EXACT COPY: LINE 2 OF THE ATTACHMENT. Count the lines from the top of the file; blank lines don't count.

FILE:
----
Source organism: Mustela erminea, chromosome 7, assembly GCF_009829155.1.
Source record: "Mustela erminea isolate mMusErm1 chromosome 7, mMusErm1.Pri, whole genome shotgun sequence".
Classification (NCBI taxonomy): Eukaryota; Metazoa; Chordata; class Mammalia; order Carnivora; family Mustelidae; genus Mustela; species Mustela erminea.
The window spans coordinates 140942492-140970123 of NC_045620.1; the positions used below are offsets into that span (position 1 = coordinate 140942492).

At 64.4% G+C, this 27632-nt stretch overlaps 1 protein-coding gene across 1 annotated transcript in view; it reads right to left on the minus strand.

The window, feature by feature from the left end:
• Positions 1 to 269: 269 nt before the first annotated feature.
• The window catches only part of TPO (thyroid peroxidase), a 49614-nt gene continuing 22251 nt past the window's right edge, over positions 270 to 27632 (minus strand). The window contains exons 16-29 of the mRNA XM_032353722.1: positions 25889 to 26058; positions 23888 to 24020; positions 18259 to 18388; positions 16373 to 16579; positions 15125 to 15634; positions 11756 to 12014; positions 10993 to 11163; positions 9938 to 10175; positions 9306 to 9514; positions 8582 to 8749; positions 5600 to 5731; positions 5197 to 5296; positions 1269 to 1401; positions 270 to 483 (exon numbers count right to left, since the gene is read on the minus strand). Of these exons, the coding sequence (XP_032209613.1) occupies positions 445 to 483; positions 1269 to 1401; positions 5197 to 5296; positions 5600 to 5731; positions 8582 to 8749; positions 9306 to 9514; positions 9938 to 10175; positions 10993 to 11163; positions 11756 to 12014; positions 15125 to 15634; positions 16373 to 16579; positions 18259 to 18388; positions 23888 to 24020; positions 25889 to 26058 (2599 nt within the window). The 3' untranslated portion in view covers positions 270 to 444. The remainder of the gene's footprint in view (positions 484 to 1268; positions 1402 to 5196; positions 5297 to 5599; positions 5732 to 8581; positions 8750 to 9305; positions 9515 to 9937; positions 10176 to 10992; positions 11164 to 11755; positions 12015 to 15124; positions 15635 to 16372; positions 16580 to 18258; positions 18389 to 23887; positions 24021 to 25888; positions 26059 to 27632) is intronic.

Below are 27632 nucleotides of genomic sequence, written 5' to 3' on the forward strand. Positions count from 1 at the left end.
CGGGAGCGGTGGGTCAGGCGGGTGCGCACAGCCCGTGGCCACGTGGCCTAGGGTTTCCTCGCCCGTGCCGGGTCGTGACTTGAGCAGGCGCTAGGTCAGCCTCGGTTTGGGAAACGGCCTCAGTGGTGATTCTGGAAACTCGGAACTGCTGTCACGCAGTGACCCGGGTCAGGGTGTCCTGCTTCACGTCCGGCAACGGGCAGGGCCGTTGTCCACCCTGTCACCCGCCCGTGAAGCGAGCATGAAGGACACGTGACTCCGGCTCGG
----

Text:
Source record: "Mustela erminea isolate mMusErm1 chromosome 7, mMusErm1.Pri, whole genome shotgun sequence".